What is a lame duck session? How did President Obama take advantage of the lame duck session to change and enact new policies?
During the lame duck session of 2010, the Obama administration used the time to be as productive as possible. This included rolling back the Bush tax cuts.
Keep reading to find out what a lame duck session is and how Obama used this time to enact change.
What Is a Lame Duck Session?
In November and December 2010, Obama and the Democrats would enjoy one of the most productive lame-duck sessions on record. Although Democrats had been beaten in the 2010 midterm elections, the new Republican House majority wouldn’t be seated until early January (the period between an election and the seating of new members is known as the lame-duck period).
This meant that there would still be two more months of a Democratic-controlled Congress—and President Obama intended to use this time to push through some important reforms.
So, what is a lame duck session and how did Obama use it?
Rolling Back the Bush Tax Cuts
What is a lame duck session and how can it help move policy along?
The Bush tax cuts had been passed in 2001 and 2003 during George W. Bush’s first term. Obama had long been opposed to the tax cuts, whose benefits had gone overwhelmingly to the wealthiest Americans. The top 2 percent of U.S. taxpayers received a staggering $130 billion from the tax cuts, while their overall $1.3 trillion price tag had led to ballooning federal deficits—with unimpressive economic growth and a recession to show for it.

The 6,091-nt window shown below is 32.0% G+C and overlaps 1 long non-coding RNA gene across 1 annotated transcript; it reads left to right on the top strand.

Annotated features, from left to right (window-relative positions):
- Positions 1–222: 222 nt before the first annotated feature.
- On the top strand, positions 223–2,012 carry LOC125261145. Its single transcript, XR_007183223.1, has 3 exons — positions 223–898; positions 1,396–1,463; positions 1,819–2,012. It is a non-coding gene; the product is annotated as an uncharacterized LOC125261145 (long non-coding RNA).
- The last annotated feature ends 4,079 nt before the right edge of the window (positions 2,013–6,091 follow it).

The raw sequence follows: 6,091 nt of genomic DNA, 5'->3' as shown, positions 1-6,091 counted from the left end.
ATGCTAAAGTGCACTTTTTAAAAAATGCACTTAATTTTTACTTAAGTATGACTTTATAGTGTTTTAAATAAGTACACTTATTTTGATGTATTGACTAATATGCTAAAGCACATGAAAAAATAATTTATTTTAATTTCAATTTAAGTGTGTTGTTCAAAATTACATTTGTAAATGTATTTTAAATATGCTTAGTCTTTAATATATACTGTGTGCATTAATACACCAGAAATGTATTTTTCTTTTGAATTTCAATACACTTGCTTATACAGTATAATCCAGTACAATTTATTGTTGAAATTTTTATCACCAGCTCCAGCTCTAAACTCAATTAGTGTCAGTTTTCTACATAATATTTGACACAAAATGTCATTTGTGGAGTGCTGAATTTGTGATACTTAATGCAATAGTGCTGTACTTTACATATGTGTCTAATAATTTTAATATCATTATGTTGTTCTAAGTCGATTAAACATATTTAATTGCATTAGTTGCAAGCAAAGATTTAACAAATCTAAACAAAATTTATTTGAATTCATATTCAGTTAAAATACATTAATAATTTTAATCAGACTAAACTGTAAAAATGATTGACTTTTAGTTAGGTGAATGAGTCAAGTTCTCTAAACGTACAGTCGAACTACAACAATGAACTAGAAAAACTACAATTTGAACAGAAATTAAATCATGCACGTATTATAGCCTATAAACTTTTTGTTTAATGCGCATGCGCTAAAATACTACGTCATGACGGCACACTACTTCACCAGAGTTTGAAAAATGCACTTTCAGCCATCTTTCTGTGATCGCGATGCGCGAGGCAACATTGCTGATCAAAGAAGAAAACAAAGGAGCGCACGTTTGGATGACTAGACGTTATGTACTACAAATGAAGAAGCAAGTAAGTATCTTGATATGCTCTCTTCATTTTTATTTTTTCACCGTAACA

The tax cuts were all set to expire automatically at the end of 2010, an outcome that the entire GOP was determined to avoid—and that gave Obama important leverage in his negotiations with them. Obama didn’t want all the tax cuts to expire. His economic team warned him that raising taxes could derail the already weak recovery and would be politically costly. But he did want to end the tax cuts for those earning over $250,000. This would reduce the deficit and provide nearly $700 billion in revenue that could be used for more progressive policy initiatives.
Mitch McConnell and the Senate Republicans were unwilling to take this deal, however. They wanted a full extension of the Bush tax cuts, period. But Obama knew that this was not a position the Republicans could maintain—McConnell would have to deal with the administration, because if Obama simply did nothing and ran out the clock, all the tax cuts would expire and the Republicans would get nothing.
Ultimately, Obama sent Vice President Biden to handle the negotiations, believing that cutting a deal with Biden would be less politically risky for McConnell than dealing with the president directly. Biden and McConnell agreed on a two-year extension of all the tax cuts, in exchange for an extension of unemployment benefits and an extension of the administration’s $212 billion worth working- and middle-class tax reforms.
Although he hadn’t wanted to extend the full schedule of Bush tax cuts, Obama was pleased that he’d been able to deliver meaningful tax relief for ordinary Americans. It also provided a crucial opening salvo for the 2012 presidential election. If Obama won in two years, he’d be in a position to end the tax cuts; if he lost, Republicans would be in a position to make them permanent.
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